Wildsight’s apple capture program has fruit picking and tree pruning equipment and an apple press available to borrow. You can also share your harvest. Contact Wildsight on 250-423-3322, email: firstname.lastname@example.org or go to www.wildsight.ca for more information.
A community map of properties with apple trees has been updated. A leaflet with apple tree management tips and resources have been delivered to Fernie properties with apple trees. Thank you for helping your family, friends and neighbours with bear-proofing your neighborhood. Let’s work together to ensure that our community remains safe for both wildlife and people.
Monday August 15. A bear was seen on Project 9 trail in the meadow just before the power line earlier this morning. A mountain biker came around a corner on Happy Gilmar trail and saw a bear lying on the trail a few days ago. He was able to stop in time to avoid the collision and back away.
Make noise to warn wildlife of your presence and always be alert. For more information go to www.WildSafeBC.com
Thank you to the Fernie Library and everyone volunteering and participating in this amazing event. It was great to see many kids dropping by our booth to learn about wildlife so much energy and amazing entertainment all around.
A radio collared grizzly bear from Kananaskis in Alberta has been seen just south of Elkford by the industrial area. The 4 year old grizzly was fitted with a radio collar on site in Kananaskis and has made his way to the Elk Valley. Another grizzly bear has been reported by Deerbourne Crescent.
Let’s work together to ensure these grizzly bears stay wild and communities remain safe.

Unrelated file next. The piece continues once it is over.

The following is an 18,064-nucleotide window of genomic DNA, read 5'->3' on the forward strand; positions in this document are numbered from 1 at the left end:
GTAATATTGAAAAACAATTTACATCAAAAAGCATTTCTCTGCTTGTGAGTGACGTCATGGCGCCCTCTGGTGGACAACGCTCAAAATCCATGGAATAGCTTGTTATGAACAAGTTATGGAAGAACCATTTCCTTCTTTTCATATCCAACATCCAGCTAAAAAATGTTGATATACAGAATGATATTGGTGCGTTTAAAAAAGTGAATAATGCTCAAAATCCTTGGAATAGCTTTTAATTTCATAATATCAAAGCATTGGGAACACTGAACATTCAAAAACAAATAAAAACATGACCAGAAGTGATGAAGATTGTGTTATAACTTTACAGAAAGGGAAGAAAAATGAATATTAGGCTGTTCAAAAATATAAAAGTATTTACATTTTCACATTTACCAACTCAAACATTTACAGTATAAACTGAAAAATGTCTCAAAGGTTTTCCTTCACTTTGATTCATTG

At home: Keep all garbage stored securely indoors until you dispose of it responsibly. There is no curb-side garbage collection at F.A.R. Household garbage must be disposed of at the communal bear resistant dumpsters located in parking lot four at F.A.R. Please ensure that this area is kept clean and odor free. Littering in and around this area will attract wildlife and cause conflicts with local residents, visitors and their pets. Avoid using bird feeders during bear season and manage your fruit trees, compost and other attractants responsibly.
Hiking and Biking: Make noise to warn wildlife of your presence, watch for fresh signs of wildlife activity, travel in groups in daylight, do not litter and carry bear spray and know how to use it. If you meet a bear, back away slowly and leave. Do not run. Give the bear space to escape. Never feed or approach wildlife.
Please report wildlife sightings and incidents to the Ministry of Environment 24-hour hotline at 1-877-952-7277. This allows officers to identify current hot spot locations and work with both residents and bears to encourage use of natural habitats and food sources before the bear becomes habituated and/or a safety concern.
For more information on keeping communities’ safe and wildlife wild please visit www.wildsafebc.com, or follow u
Tuesday August 9. A moose and calf were seen at the top of Project 9 trail in Fernie. Grizzly bear sighing’s reported on Aspen Crescent and behind the houses on Boivin Creek between Fording and Needles Crescent. M
oose are wild animals and need to be given space and privacy. Stay safe by keeping an appropriate distance. Use caution when walking dogs, keep them under voice control and/or leash. Dogs chasing wildlife may result in human/wildlife conflict.
Going for a bike ride? Be prepared and know how to respond to a bear encounter and know how to use bear spray.
Tuesday August 2. A grizzly bear has been seen on Alpine Way (the gravel road that leads to David and Douglas Crescent) the last few days. This is a popular area for walking dogs. Remember to keep your dogs under voice and/or leash control. Dogs chasing wildlife may provoke defensive behaviour in bears.
For more information on preventing human/wildlife conflict go to www.wildsafebc.com